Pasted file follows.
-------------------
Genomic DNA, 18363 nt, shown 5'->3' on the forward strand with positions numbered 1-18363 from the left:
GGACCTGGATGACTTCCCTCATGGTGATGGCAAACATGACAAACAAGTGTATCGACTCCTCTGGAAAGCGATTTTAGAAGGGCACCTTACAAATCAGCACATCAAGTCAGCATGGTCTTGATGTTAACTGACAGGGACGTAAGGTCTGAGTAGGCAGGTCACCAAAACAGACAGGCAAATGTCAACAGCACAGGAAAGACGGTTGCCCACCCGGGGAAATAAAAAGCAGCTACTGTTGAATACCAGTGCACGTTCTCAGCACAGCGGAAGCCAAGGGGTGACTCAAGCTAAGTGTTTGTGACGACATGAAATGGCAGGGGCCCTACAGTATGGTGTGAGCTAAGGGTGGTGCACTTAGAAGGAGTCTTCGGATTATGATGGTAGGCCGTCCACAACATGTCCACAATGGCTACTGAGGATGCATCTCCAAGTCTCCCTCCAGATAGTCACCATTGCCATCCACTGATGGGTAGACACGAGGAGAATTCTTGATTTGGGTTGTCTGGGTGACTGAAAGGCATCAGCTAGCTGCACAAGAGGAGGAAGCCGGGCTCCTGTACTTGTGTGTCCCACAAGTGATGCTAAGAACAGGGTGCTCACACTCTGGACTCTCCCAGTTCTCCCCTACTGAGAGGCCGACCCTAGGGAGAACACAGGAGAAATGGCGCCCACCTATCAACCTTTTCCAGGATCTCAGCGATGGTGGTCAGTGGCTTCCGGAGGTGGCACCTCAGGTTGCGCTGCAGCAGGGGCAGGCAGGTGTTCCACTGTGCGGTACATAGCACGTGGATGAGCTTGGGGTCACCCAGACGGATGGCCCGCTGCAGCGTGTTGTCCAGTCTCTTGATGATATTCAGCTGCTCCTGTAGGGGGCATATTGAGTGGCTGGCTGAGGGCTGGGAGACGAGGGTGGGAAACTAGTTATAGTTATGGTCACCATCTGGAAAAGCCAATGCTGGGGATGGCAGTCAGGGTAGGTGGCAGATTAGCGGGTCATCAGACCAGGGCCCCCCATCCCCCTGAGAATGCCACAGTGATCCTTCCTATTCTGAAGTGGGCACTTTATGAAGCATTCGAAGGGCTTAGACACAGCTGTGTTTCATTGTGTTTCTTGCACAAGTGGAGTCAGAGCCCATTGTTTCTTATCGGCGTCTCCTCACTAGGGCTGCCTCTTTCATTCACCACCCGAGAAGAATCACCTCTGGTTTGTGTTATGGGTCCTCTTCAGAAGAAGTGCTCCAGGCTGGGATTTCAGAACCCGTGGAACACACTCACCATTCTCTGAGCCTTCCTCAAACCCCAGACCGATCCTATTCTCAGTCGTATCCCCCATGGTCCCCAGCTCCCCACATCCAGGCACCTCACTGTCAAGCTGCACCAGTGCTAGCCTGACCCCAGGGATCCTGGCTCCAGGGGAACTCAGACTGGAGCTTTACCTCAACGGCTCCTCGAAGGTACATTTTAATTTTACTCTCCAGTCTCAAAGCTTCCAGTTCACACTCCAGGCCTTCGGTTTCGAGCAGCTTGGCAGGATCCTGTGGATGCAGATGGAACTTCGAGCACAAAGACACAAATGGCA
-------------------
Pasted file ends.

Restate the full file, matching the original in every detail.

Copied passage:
Genomic DNA, 18363 nt, shown 5'->3' on the forward strand with positions numbered 1-18363 from the left:
GGACCTGGATGACTTCCCTCATGGTGATGGCAAACATGACAAACAAGTGTATCGACTCCTCTGGAAAGCGATTTTAGAAGGGCACCTTACAAATCAGCACATCAAGTCAGCATGGTCTTGATGTTAACTGACAGGGACGTAAGGTCTGAGTAGGCAGGTCACCAAAACAGACAGGCAAATGTCAACAGCACAGGAAAGACGGTTGCCCACCCGGGGAAATAAAAAGCAGCTACTGTTGAATACCAGTGCACGTTCTCAGCACAGCGGAAGCCAAGGGGTGACTCAAGCTAAGTGTTTGTGACGACATGAAATGGCAGGGGCCCTACAGTATGGTGTGAGCTAAGGGTGGTGCACTTAGAAGGAGTCTTCGGATTATGATGGTAGGCCGTCCACAACATGTCCACAATGGCTACTGAGGATGCATCTCCAAGTCTCCCTCCAGATAGTCACCATTGCCATCCACTGATGGGTAGACACGAGGAGAATTCTTGATTTGGGTTGTCTGGGTGACTGAAAGGCATCAGCTAGCTGCACAAGAGGAGGAAGCCGGGCTCCTGTACTTGTGTGTCCCACAAGTGATGCTAAGAACAGGGTGCTCACACTCTGGACTCTCCCAGTTCTCCCCTACTGAGAGGCCGACCCTAGGGAGAACACAGGAGAAATGGCGCCCACCTATCAACCTTTTCCAGGATCTCAGCGATGGTGGTCAGTGGCTTCCGGAGGTGGCACCTCAGGTTGCGCTGCAGCAGGGGCAGGCAGGTGTTCCACTGTGCGGTACATAGCACGTGGATGAGCTTGGGGTCACCCAGACGGATGGCCCGCTGCAGCGTGTTGTCCAGTCTCTTGATGATATTCAGCTGCTCCTGTAGGGGGCATATTGAGTGGCTGGCTGAGGGCTGGGAGACGAGGGTGGGAAACTAGTTATAGTTATGGTCACCATCTGGAAAAGCCAATGCTGGGGATGGCAGTCAGGGTAGGTGGCAGATTAGCGGGTCATCAGACCAGGGCCCCCCATCCCCCTGAGAATGCCACAGTGATCCTTCCTATTCTGAAGTGGGCACTTTATGAAGCATTCGAAGGGCTTAGACACAGCTGTGTTTCATTGTGTTTCTTGCACAAGTGGAGTCAGAGCCCATTGTTTCTTATCGGCGTCTCCTCACTAGGGCTGCCTCTTTCATTCACCACCCGAGAAGAATCACCTCTGGTTTGTGTTATGGGTCCTCTTCAGAAGAAGTGCTCCAGGCTGGGATTTCAGAACCCGTGGAACACACTCACCATTCTCTGAGCCTTCCTCAAACCCCAGACCGATCCTATTCTCAGTCGTATCCCCCATGGTCCCCAGCTCCCCACATCCAGGCACCTCACTGTCAAGCTGCACCAGTGCTAGCCTGACCCCAGGGATCCTGGCTCCAGGGGAACTCAGACTGGAGCTTTACCTCAACGGCTCCTCGAAGGTACATTTTAATTTTACTCTCCAGTCTCAAAGCTTCCAGTTCACACTCCAGGCCTTCGGTTTCGAGCAGCTTGGCAGGATCCTGTGGATGCAGATGGAACTTCGAGCACAAAGACACAAATGGCA